The quality here — well, it’s all a bit muddy, though how bad varies. On the other hand, it’s all definitely music — you can hear the melodies and everything. Lyrics take some effort, which is why I haven’t suited titles to anything yet. I won’t be deleting anything. I might try another pass, see if I can get cleaner sound.
Dean, it turns out, has a Facebook account — I know it’s the right Dean Groves from his friends list, which is mostly people I knew, or knew of, in high school. I’ve left him a message about the tape. We’ll see what (if anything) he says.
Still don’t have the other two (artists and directory) done.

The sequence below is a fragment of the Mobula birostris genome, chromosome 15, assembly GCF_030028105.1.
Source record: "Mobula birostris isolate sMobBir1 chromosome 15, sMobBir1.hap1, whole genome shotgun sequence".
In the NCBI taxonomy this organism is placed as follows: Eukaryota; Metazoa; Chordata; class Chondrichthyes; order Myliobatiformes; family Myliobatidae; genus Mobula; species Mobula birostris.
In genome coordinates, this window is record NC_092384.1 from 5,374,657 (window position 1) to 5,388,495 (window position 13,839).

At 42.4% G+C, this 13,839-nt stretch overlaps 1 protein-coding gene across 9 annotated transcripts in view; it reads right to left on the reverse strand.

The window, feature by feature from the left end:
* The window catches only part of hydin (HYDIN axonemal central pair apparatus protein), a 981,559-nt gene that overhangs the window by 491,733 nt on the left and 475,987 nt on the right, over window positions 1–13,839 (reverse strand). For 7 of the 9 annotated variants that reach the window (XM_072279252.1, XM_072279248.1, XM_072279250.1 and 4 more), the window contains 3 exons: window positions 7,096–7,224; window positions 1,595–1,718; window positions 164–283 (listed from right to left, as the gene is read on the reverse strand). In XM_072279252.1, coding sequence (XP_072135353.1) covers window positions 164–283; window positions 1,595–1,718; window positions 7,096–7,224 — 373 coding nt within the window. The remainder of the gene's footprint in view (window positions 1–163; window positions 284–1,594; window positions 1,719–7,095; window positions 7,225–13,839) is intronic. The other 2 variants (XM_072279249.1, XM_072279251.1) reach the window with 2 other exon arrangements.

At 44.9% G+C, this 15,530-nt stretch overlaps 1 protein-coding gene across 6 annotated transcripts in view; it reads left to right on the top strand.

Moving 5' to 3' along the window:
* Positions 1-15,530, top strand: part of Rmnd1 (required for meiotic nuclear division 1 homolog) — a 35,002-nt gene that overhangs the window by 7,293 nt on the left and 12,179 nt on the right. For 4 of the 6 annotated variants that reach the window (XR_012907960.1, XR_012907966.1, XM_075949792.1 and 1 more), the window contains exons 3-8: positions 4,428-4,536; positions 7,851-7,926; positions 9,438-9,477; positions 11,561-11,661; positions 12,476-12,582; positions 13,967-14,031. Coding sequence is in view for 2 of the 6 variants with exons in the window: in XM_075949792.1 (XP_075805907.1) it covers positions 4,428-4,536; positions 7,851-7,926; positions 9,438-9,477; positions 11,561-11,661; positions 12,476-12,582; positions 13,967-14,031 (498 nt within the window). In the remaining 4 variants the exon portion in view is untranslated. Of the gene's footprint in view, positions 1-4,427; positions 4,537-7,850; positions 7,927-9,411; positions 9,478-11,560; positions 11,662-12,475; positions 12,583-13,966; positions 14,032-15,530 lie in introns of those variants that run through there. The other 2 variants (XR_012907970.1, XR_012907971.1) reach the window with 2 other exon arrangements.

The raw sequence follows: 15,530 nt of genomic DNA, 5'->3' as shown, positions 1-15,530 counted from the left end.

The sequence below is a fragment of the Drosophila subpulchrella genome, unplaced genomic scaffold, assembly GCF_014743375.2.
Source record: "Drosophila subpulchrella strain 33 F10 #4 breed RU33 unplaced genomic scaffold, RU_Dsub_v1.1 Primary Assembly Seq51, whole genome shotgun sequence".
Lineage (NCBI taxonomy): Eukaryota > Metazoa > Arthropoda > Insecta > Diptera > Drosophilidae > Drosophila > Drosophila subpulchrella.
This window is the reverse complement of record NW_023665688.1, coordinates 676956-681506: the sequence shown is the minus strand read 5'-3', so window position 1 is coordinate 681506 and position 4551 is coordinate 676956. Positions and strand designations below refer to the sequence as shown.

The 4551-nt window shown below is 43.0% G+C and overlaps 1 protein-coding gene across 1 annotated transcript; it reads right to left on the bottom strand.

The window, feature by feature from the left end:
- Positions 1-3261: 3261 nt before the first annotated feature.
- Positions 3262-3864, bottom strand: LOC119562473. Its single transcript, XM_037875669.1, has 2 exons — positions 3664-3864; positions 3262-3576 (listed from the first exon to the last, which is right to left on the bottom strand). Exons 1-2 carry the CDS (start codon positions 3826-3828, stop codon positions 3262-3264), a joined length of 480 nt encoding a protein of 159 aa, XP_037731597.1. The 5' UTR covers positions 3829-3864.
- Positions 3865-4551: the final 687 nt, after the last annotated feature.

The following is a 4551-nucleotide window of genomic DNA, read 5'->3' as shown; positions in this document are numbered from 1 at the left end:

Haven’t done anything more with those new placeholders, either.
The next chunk, chronologically, is five files dated November 6, 2007. They’re all for novels — Split Heirs, The Lure of the Basilisk, The Rebirth of Wonder, Touched by the Gods, and Worlds of Shadow.
Yeah, fine, that last one’s a series, rather than a single novel.
Anyway, I don’t know how much work they need, but I’ve loaded them into my web editor.